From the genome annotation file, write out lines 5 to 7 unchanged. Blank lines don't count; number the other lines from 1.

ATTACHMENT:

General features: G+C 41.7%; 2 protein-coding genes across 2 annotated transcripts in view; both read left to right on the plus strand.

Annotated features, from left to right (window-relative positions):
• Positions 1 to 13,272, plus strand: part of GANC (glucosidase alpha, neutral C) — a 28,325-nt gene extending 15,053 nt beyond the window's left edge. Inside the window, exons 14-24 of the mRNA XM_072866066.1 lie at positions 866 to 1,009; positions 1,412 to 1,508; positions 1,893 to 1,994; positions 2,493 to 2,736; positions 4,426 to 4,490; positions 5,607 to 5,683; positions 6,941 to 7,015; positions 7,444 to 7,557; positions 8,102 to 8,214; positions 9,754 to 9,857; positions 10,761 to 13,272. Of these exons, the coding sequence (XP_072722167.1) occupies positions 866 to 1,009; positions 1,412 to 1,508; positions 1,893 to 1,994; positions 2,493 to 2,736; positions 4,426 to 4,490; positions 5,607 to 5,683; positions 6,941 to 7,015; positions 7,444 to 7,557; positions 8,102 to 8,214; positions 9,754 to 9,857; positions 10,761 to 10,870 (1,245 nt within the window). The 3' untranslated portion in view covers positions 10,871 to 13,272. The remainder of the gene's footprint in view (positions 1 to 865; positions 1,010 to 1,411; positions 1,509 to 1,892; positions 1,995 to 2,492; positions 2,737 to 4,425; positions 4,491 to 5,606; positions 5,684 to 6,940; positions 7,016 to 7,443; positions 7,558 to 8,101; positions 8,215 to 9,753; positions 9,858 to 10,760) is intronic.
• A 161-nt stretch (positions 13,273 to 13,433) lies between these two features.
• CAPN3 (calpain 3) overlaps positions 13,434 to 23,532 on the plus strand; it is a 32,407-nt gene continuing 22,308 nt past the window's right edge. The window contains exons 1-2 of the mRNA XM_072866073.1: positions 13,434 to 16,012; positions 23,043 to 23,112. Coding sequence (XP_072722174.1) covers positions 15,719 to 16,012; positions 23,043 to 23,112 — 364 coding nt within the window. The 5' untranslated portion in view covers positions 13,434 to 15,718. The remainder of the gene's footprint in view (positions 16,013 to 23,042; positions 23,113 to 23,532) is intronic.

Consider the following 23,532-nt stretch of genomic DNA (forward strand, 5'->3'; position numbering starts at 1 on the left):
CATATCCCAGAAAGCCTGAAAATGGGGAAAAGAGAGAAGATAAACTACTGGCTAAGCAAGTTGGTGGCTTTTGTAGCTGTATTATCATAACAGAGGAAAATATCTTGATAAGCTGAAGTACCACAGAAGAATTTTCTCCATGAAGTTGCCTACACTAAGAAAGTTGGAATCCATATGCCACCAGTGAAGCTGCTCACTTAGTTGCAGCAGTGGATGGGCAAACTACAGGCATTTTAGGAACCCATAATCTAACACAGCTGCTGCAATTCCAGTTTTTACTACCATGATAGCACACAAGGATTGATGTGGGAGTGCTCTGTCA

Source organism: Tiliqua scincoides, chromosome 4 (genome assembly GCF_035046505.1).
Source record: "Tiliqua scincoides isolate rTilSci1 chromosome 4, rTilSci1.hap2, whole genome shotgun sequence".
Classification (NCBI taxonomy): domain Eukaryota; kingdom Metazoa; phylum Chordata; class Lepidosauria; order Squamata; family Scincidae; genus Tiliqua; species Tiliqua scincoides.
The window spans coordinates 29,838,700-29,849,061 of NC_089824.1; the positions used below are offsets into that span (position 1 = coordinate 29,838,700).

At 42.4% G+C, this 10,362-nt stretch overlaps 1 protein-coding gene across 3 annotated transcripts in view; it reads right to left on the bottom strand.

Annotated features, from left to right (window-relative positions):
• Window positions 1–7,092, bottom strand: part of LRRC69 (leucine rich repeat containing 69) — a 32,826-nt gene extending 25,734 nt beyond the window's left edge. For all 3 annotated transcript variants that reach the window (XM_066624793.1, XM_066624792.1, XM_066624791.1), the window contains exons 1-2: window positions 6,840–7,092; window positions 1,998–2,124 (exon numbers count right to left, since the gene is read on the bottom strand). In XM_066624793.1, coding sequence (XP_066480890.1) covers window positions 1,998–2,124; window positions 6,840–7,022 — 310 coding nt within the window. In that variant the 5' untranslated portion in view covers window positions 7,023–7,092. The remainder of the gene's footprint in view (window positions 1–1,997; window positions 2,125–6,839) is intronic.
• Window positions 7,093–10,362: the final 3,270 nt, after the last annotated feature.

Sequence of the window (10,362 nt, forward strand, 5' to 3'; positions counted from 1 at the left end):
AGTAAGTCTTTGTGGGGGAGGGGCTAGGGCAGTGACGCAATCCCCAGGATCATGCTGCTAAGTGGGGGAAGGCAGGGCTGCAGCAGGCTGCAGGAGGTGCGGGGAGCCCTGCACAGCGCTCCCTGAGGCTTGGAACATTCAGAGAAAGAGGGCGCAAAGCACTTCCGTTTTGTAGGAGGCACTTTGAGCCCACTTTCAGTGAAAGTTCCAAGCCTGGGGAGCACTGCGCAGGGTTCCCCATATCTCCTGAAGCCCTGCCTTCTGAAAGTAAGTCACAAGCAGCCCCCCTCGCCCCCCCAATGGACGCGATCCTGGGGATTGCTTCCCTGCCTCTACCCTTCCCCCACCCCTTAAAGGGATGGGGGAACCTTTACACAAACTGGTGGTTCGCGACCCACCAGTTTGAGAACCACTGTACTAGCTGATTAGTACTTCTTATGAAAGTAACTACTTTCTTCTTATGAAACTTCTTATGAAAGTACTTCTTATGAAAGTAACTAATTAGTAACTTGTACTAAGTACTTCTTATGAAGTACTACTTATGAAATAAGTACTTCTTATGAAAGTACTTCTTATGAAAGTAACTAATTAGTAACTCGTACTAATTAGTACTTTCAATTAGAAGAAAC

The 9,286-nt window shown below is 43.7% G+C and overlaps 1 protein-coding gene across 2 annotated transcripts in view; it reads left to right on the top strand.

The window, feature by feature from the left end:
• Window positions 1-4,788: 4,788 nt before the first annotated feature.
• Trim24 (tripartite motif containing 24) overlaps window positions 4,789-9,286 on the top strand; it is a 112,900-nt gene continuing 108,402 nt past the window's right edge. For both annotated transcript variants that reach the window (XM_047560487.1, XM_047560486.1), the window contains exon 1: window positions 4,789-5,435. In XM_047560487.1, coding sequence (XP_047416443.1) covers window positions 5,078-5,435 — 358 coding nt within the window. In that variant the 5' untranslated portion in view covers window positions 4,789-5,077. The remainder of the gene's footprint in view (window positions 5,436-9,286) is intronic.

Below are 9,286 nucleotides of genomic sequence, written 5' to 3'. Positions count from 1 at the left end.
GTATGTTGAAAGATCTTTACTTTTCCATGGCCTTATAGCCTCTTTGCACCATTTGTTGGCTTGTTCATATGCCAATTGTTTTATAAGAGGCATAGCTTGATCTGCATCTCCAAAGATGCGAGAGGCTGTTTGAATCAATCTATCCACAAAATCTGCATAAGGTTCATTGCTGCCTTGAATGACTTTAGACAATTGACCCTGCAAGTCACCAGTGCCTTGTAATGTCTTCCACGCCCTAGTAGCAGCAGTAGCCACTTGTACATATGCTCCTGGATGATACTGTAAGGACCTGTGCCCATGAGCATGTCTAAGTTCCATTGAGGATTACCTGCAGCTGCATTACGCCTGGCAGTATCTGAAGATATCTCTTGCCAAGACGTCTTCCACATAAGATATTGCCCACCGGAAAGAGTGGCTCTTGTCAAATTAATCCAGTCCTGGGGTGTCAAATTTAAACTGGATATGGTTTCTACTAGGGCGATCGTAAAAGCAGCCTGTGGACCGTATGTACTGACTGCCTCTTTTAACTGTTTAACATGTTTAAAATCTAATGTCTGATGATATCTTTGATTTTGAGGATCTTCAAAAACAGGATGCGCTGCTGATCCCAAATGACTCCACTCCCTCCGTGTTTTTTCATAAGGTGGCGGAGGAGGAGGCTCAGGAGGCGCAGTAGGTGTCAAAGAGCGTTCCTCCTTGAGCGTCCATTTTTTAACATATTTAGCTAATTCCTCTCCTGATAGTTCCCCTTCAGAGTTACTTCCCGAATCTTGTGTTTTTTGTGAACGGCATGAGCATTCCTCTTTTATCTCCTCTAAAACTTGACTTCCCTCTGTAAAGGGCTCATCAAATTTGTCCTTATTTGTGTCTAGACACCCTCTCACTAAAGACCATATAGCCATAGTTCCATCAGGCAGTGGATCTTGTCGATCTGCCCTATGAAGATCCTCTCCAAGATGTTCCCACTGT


• CAPN3 (calpain 3) overlaps positions 13,434 to 23,532 on the plus strand; it is a 32,407-nt gene continuing 22,308 nt past the window's right edge. The window contains exons 1-2 of the mRNA XM_072866073.1: positions 13,434 to 16,012; positions 23,043 to 23,112. Coding sequence (XP_072722174.1) covers positions 15,719 to 16,012; positions 23,043 to 23,112 — 364 coding nt within the window. The 5' untranslated portion in view covers positions 13,434 to 15,718. The remainder of the gene's footprint in view (positions 16,013 to 23,042; positions 23,113 to 23,532) is intronic.

Consider the following 23,532-nt stretch of genomic DNA (forward strand, 5'->3'; position numbering starts at 1 on the left):
CATATCCCAGAAAGCCTGAAAATGGGGAAAAGAGAGAAGATAAACTACTGGCTAAGCAAGTTGGTGGCTTTTGTAGCTGTATTATCATAACAGAGGAAAATATCTTGATAAGCTGAAGTACCACAGAAGAATTTTCTCCATGAAGTTGCCTACACTAAGAAAGTTGGAATCCATATGCCACCAGTGAAGCTGCTCACTTAGTTGCAGCAGTGGATGGGCAAACTACAGGCATTTTAGGAACCCATAATCTAACACAGCTGCTGCAATTCCAGTTTTTACTACCATGATAGCACACAAGGATTGATGTGGGAGTGCTCTGTCA